If you went to the convention, if you got the chance to come to these presentations, workshops or even if you didn’t, I’d love to hear your comments about it and if you have suggestions on future articles or presentations, I am welcome to those as well.

Meanwhile, here are some pictures from the convention.  I hope you enjoy!

See you in Vegas!

Do What You Suck At

June 20, 2011

One of my mottos for awhile now has been “You are only as strong as your weakest link”. This picture exemplifies the idea perfectly. When I was in Army Basic Training, that was one of the things they told us almost constantly. We had to do everything as a team, and if one person was wrong, you were all wrong. If one person wanted to keep the Kevlar helmet on instead of taking it off, we all had to keep it on. If one person got punished…well, that didn’t happen, we all got punished.

The point was that you HAD to learn to do everything as a unit, as a team, and that each person was as important as the next. You are being taught to pay attention to detail and you realize very quickly that even if YOU excel in one area, your Battle Buddy probably doesn’t, and to work together as a team, everyone has to come together to support and encourage and work on their “weakest link” before you can excel as a team.

Your body works as a team as well and if you don’t address your weakest link, you are shortchanging yourself. As a musician, you know that if you don’t work on your weak spots, you’ll never reach your full potential because being a musician is made of several “links” – scales, intervals, tone, technique, body awareness, attitude, work ethic, etc.

As for my title…

You’ll have to pardon the hanging participle and bad grammar….but it got your attention, didn’t it?

Here’s the point if you do what you’re good at, you’ll never get any better. Makes sense, doesn’t it? Sure, but what do we do? We do the things at which we already accel. Why? Because we like doing well, we like feeling that good feeling that comes with doing well, and when you do something well, it’s, well…..easy.

Another way to say “do what you suck at” is to say “work on your weaknesses”. Now, honestly if I had put that as the title, you wouldn’t have stopped by to read, would you? Not nearly as interesting. But the truth is there in both statements. When you take a good look at the areas in which you lack and you go forth and WORK on those weaknesses what happens?

Well, it’s hard.
It’s generally not much fun.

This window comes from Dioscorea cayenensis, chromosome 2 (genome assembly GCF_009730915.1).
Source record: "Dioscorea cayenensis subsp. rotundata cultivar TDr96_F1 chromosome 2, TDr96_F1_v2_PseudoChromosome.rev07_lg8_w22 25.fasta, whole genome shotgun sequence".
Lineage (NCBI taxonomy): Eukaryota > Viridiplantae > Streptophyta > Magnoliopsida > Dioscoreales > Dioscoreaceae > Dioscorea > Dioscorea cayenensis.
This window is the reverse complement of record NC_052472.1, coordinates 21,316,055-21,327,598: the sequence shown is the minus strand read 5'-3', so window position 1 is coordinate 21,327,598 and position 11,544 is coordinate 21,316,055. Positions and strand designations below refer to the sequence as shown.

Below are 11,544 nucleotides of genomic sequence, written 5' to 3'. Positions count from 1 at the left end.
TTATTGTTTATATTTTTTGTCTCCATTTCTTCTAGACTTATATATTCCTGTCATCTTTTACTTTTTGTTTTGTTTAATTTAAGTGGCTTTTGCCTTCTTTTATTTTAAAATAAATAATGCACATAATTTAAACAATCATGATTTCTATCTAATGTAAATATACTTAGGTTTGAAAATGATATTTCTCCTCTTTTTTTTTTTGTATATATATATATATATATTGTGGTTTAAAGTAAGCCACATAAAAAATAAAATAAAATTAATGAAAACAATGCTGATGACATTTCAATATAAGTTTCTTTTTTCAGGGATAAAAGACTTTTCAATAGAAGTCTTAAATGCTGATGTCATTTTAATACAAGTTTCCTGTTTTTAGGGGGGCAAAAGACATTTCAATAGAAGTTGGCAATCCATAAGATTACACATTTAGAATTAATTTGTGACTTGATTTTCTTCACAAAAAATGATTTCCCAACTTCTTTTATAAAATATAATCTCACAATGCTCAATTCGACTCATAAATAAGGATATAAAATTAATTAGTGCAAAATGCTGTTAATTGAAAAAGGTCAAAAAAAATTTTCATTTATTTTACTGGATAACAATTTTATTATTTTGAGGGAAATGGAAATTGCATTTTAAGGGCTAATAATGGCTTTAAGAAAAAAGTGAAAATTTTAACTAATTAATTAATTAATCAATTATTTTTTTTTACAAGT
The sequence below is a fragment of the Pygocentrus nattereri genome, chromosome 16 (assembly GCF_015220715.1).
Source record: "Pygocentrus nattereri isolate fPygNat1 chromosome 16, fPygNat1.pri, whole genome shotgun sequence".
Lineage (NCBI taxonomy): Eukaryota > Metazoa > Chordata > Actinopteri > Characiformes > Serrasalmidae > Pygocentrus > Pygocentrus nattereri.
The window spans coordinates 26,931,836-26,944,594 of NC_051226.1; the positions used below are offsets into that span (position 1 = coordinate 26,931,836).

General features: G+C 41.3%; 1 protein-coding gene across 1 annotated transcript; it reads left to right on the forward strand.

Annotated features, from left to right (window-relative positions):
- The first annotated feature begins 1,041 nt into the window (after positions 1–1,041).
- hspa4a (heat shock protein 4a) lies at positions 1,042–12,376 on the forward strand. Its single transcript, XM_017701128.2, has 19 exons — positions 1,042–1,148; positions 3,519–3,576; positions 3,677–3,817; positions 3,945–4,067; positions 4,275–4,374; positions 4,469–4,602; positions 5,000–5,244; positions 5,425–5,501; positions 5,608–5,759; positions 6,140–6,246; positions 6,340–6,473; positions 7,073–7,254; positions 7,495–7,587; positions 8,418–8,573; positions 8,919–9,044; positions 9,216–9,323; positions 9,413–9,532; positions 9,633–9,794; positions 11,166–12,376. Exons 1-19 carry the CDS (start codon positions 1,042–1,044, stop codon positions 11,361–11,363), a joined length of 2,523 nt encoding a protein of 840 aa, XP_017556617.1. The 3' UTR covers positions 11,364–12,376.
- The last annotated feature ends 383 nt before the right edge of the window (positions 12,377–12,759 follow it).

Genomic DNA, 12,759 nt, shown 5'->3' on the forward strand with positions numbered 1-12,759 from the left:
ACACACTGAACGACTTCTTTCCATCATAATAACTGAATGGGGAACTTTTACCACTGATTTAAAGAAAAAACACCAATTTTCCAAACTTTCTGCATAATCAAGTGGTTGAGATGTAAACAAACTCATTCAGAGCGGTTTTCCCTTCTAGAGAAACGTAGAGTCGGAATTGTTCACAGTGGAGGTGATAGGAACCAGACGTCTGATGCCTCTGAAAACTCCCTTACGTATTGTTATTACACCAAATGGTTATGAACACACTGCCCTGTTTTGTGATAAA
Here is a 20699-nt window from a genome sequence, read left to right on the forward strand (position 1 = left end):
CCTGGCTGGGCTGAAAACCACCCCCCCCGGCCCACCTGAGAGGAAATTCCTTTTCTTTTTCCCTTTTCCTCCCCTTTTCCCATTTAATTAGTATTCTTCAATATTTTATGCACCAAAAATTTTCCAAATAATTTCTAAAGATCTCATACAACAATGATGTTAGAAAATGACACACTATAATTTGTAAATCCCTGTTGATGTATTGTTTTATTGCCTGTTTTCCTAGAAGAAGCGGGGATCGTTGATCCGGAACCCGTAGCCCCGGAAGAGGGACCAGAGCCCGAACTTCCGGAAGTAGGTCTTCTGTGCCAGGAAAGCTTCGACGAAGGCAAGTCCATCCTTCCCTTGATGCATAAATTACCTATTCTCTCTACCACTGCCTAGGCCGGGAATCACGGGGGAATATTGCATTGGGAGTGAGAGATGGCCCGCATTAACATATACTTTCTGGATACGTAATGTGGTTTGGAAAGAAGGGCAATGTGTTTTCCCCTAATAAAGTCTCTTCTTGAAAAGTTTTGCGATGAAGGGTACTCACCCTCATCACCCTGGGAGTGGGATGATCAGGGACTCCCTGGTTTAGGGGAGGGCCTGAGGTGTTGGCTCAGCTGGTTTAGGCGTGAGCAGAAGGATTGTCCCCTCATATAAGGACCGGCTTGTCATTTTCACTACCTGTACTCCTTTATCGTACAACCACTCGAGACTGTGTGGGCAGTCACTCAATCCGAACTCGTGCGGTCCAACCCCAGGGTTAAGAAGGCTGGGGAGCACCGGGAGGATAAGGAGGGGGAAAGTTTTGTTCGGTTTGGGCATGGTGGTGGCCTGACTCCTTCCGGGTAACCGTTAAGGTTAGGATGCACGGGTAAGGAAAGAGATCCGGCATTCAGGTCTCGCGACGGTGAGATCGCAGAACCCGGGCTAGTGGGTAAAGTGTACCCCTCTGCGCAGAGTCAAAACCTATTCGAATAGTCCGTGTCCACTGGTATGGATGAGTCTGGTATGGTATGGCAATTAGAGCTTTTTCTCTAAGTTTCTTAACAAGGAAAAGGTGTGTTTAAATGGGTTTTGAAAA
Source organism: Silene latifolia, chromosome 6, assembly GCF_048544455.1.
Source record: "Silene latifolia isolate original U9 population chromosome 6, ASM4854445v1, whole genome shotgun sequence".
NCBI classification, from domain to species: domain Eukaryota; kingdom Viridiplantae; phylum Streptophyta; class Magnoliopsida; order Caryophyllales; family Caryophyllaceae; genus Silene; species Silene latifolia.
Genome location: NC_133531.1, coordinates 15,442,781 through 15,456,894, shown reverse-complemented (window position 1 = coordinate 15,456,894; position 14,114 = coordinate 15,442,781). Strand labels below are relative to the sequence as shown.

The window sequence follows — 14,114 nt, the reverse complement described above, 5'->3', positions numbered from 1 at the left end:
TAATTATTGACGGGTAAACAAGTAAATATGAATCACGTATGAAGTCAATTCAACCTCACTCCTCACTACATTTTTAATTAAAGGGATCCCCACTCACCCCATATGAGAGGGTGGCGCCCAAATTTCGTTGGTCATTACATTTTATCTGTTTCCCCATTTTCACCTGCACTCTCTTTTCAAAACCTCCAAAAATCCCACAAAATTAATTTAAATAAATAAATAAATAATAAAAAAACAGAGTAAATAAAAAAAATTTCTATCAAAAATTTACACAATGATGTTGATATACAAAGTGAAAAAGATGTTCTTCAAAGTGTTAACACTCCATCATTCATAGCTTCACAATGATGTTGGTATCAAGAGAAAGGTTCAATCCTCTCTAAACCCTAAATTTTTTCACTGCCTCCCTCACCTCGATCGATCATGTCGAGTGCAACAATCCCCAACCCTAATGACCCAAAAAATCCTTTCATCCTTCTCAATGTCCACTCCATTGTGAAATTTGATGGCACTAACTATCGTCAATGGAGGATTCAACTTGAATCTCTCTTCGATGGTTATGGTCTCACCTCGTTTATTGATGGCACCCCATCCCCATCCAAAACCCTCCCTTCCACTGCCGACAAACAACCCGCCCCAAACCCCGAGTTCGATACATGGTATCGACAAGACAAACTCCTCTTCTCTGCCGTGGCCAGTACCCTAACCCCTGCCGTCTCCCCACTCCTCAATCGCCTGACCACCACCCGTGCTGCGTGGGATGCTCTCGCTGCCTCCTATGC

You might fail
….a lot.
But in the end, you end up succeeding and ultimately not only gaining a greater sense of achievement due to the feeling of overcoming something at which you used to not do well, but it gets easier from there for you to get better at it.

Two examples: music and fitness, of course 🙂

Fitness

Take your pick: squat, pushup or pullup.

Sure, there are other hard exercises like deadlifting and benching and rowing but in all honesty, these are tough for me and most women. Most people do a HORRIBLE job of squatting with good form. They either

  • don’t go low enough
  • elevate their heels and squat on their toes
  • have their knees cave in
  • point their toes way out

It’s sad really, because what should be easy to do (we did it as 2-year olds without another thought) becomes so much more difficult as we age.

Side note:
This is why I suggest EVERYONE get some training in Alexander Technique. It’s not just for musicians and you will relearn how to use your body the way God intended and the way you used to, as aforementioned 2-year old but with better motor skills 🙂

Walk into almost any gym in the country and undoubtedly you will see a lot of the same things: the treadmills, ellipticals and bikes will be mostly full (sadly, mostly with women), lots of people using machines, and in the free weight section, the few people you see will be mostly men, mostly doing chest and bicep exercises. Occassionally you’ll see a man doing a squat….probably only going half-way down with too much weight (because it’s always better to improve your ego by using too much weight with bad form than to use no weight with good form, right?) and even more rarely, you’ll see a lady in there, doing “toning” exercises with the pink dumbbells. She’s doing it because she knows she needs to do something but isn’t sure what, so she sticks to what’s safe, what isn’t challenging, and pats herself on the back for venturing into the “guy’s” part of the gym. And year after year the ladies on the treadmills wonder why their bodies haven’t changed the way they “should”.

The guys do their same routines for the same reason: they work the vanity muscles using some outdated routines they found in magazines (that really only work for newbies) because they don’t know any better, it’s safe, it’s what the other guys are doing and hey, what woman looks at a guy’s legs – they look at his GUNS right? And year after year, he does the same stuff, blindly going forward, his gains decreasing every year and wondering why.